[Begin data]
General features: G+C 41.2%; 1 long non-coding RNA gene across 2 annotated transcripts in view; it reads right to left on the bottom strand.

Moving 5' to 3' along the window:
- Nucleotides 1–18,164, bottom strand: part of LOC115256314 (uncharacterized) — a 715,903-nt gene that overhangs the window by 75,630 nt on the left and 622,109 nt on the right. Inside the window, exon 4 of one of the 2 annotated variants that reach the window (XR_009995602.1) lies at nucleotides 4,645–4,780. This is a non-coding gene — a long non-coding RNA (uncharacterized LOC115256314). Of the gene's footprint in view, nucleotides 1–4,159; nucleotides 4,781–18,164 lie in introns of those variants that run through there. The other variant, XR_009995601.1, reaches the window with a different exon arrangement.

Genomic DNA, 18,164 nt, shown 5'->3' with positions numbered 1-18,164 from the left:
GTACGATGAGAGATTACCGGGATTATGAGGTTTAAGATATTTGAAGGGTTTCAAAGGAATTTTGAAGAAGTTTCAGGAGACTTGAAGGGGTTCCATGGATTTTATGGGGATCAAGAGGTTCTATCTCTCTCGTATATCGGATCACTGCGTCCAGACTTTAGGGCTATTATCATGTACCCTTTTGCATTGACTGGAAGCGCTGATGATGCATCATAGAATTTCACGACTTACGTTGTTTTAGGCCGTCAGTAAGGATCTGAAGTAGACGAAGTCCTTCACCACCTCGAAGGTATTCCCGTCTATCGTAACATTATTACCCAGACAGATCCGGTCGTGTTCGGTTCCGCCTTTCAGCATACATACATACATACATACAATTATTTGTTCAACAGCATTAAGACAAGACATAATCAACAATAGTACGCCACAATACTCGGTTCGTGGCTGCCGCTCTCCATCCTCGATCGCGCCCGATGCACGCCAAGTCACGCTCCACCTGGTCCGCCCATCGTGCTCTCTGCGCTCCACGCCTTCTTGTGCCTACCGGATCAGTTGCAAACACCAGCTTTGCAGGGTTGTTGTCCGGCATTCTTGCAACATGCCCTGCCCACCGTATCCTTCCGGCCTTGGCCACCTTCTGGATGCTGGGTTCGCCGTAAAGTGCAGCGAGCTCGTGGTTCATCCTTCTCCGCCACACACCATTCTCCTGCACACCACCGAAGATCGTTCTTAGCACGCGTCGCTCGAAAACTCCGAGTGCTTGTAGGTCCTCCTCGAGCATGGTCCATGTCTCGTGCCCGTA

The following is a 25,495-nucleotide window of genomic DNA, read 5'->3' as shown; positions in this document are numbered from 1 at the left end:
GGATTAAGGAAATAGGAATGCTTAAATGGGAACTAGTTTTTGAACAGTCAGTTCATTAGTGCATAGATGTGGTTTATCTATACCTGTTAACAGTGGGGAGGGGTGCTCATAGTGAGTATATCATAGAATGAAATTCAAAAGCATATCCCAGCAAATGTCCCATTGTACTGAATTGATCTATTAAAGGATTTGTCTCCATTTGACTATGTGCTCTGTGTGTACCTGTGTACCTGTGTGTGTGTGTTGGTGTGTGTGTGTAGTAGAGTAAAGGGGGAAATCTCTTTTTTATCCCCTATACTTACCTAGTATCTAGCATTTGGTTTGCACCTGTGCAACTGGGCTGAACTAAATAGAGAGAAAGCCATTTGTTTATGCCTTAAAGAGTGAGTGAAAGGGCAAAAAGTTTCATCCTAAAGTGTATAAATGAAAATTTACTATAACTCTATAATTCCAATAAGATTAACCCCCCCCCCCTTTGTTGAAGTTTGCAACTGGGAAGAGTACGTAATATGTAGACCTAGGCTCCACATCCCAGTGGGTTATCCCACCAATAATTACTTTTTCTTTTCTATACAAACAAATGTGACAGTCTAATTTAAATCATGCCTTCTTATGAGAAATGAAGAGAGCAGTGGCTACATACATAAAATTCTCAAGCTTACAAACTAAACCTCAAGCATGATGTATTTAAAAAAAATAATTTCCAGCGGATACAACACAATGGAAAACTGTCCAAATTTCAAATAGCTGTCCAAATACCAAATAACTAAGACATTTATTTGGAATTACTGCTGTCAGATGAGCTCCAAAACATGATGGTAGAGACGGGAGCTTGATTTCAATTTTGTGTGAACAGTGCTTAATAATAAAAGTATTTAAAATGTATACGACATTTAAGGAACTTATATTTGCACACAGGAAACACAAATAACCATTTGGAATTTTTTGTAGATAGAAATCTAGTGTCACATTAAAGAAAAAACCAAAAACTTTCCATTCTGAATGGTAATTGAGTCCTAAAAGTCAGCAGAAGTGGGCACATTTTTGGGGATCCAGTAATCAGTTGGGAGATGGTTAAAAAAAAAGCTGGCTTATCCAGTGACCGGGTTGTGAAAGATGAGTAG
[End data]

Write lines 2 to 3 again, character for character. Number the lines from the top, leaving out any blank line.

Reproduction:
Moving 5' to 3' along the window:
- Nucleotides 1–18,164, bottom strand: part of LOC115256314 (uncharacterized) — a 715,903-nt gene that overhangs the window by 75,630 nt on the left and 622,109 nt on the right. Inside the window, exon 4 of one of the 2 annotated variants that reach the window (XR_009995602.1) lies at nucleotides 4,645–4,780. This is a non-coding gene — a long non-coding RNA (uncharacterized LOC115256314). Of the gene's footprint in view, nucleotides 1–4,159; nucleotides 4,781–18,164 lie in introns of those variants that run through there. The other variant, XR_009995601.1, reaches the window with a different exon arrangement.